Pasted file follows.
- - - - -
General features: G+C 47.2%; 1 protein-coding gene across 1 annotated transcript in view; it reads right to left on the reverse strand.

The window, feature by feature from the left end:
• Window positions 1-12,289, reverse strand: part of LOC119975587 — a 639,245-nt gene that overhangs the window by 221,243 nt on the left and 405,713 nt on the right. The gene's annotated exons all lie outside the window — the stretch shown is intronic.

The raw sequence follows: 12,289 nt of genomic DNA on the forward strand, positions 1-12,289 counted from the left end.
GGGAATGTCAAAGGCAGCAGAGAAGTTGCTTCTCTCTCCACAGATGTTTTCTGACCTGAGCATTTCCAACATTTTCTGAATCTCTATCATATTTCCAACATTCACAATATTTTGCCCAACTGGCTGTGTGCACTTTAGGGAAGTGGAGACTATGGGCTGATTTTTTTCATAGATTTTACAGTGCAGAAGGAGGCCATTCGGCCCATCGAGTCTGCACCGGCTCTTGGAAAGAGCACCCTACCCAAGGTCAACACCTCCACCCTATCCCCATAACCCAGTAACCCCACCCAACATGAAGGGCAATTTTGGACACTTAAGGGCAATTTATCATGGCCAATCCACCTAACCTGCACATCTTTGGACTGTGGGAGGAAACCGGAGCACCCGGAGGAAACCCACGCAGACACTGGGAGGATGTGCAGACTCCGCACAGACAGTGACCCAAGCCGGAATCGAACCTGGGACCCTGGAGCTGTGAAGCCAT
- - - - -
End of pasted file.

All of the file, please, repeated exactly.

General features: G+C 47.2%; 1 protein-coding gene across 1 annotated transcript in view; it reads right to left on the reverse strand.

The window, feature by feature from the left end:
• Window positions 1-12,289, reverse strand: part of LOC119975587 — a 639,245-nt gene that overhangs the window by 221,243 nt on the left and 405,713 nt on the right. The gene's annotated exons all lie outside the window — the stretch shown is intronic.

The raw sequence follows: 12,289 nt of genomic DNA on the forward strand, positions 1-12,289 counted from the left end.
GGGAATGTCAAAGGCAGCAGAGAAGTTGCTTCTCTCTCCACAGATGTTTTCTGACCTGAGCATTTCCAACATTTTCTGAATCTCTATCATATTTCCAACATTCACAATATTTTGCCCAACTGGCTGTGTGCACTTTAGGGAAGTGGAGACTATGGGCTGATTTTTTTCATAGATTTTACAGTGCAGAAGGAGGCCATTCGGCCCATCGAGTCTGCACCGGCTCTTGGAAAGAGCACCCTACCCAAGGTCAACACCTCCACCCTATCCCCATAACCCAGTAACCCCACCCAACATGAAGGGCAATTTTGGACACTTAAGGGCAATTTATCATGGCCAATCCACCTAACCTGCACATCTTTGGACTGTGGGAGGAAACCGGAGCACCCGGAGGAAACCCACGCAGACACTGGGAGGATGTGCAGACTCCGCACAGACAGTGACCCAAGCCGGAATCGAACCTGGGACCCTGGAGCTGTGAAGCCAT